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Fractional shares allow you to own part of a big-name stock without the large price tag
Fractional share investing allows you to own a portion of one share of a company.
Buying into big shot companies like Amazon and Google comes at a high cost. With a single share price over $2,000 as of this writing, it may seem that investing in these companies is reserved for wealthier individuals.
The good news, however, is that you can still get in on these pricey stocks without having thousands of dollars. Many investment platforms these days offer the opportunity to purchase partial shares of stocks, which is also known as fractional share investing.
In short, purchasing a fractional share means you're buying a portion of a single share instead of one whole share of a company. Not only do fractional shares allow you to get in on big-name brands without committing to a whole share, but holding onto these established brands for the long run can certainly pay off.
"Fractional share investing is a trading function that brought Wall Street closer to Main Street," Kevin Driscoll, vice president of advisory services at Navy Federal Investment Services tells Select. In other words, investors can purchase stocks based on how much they want to spend: They can buy specific dollar amounts of stocks or exchange-traded funds (also called EFTs) and the trading platform then calculates what combination of full and/or partial shares are needed to execute the trade, Driscoll explains.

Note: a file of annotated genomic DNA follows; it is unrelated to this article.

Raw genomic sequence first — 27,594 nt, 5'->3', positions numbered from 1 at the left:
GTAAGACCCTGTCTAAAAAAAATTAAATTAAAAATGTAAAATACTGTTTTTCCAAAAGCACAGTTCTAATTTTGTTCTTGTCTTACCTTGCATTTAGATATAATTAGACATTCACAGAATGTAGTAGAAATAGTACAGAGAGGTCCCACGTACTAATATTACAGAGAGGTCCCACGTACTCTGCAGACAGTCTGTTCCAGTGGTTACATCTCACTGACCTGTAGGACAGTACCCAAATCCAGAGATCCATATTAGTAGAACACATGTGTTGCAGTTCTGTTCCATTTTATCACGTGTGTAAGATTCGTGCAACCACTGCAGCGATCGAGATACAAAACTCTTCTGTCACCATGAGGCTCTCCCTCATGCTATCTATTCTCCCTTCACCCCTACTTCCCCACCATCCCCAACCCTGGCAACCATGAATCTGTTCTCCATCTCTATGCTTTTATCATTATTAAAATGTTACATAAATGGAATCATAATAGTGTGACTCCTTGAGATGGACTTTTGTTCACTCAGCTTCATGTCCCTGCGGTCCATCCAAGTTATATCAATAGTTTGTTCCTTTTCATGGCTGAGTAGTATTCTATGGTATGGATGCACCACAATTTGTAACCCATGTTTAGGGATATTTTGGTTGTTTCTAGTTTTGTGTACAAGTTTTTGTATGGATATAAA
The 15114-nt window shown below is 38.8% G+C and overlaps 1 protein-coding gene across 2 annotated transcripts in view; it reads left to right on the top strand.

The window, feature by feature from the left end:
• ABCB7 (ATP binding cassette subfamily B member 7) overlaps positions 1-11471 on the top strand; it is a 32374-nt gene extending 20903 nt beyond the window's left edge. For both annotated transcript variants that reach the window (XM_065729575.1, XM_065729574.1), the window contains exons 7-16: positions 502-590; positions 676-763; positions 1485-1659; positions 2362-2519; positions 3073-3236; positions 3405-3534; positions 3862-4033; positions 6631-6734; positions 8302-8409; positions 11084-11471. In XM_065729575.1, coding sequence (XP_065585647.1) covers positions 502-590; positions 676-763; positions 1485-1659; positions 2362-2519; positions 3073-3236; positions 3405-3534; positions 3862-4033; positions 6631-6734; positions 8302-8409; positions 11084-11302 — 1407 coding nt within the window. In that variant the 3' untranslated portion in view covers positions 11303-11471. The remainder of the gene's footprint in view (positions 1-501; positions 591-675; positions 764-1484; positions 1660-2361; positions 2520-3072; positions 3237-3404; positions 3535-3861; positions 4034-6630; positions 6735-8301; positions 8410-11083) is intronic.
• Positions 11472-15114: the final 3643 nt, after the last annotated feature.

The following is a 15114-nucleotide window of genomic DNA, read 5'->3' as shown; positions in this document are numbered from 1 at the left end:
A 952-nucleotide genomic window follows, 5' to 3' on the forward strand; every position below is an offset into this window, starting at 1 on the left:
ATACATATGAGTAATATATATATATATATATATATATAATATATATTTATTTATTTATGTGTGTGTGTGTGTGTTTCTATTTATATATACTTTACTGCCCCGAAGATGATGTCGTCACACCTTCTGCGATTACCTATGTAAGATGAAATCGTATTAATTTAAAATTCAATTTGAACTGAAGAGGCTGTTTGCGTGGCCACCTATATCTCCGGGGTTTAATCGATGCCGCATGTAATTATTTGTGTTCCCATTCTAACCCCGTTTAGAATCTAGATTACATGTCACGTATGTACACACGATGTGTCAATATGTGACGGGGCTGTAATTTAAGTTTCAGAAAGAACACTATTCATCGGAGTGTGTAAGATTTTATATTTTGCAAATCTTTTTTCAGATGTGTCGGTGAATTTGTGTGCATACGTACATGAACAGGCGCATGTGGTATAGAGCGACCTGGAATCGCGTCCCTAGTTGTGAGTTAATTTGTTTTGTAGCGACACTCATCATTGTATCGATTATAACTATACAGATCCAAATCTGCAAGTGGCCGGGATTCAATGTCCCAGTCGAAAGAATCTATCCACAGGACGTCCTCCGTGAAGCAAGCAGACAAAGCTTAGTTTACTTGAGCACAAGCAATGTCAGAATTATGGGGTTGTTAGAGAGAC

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Are fractional shares right for you?
Although every individual's financial situation is different, Driscoll suggests that fractional share investing is generally good for everyone.
Fractional shares give those just starting out with a limited budget access to the market, plus they allow you to invest a specific dollar amount on a regular basis and help to diversify your portfolio with a wider range of stocks or ETFs.
Charles Schwab, for example, lets investors purchase a fractional share of any stock listed in the S&P 500 through its Schwab Stock Slices™ program, allowing you to buy a single slice (fractional share) or up to 30 slices (30 fractional shares) for as little as $5 per slice. Fractional shares at Schwab are traded commission-free online, similar to regular stocks.
Minimum deposit and balance
Minimum deposit and balance requirements may vary depending on the investment vehicle selected. No account minimum for active investing through Schwab One® Brokerage Account. Automated investing through Schwab Intelligent Portfolios® requires a $5,000 minimum deposit
Fees may vary depending on the investment vehicle selected. Schwab One® Brokerage Account has no account fees, $0 commission fees for stock and ETF trades, $0 transaction fees for over 4,000 mutual funds and a $0.65 fee per options contract
Robo-advisor: Schwab Intelligent Portfolios® and Schwab Intelligent Portfolios Premium™ IRA: Charles Schwab Traditional, Roth, Rollover, Inherited and Custodial IRAs; plus, a Personal Choice Retirement Account® (PCRA) Brokerage and trading: Schwab One® Brokerage Account, Brokerage Account + Specialized Platforms and Support for Trading, Schwab Global Account™ and Schwab Organization Account